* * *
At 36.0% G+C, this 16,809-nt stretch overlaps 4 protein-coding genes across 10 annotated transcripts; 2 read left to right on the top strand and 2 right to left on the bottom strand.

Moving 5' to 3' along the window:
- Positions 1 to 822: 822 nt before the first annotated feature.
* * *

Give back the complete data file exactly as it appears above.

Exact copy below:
At 36.0% G+C, this 16,809-nt stretch overlaps 4 protein-coding genes across 10 annotated transcripts; 2 read left to right on the top strand and 2 right to left on the bottom strand.

Moving 5' to 3' along the window:
- Positions 1 to 822: 822 nt before the first annotated feature.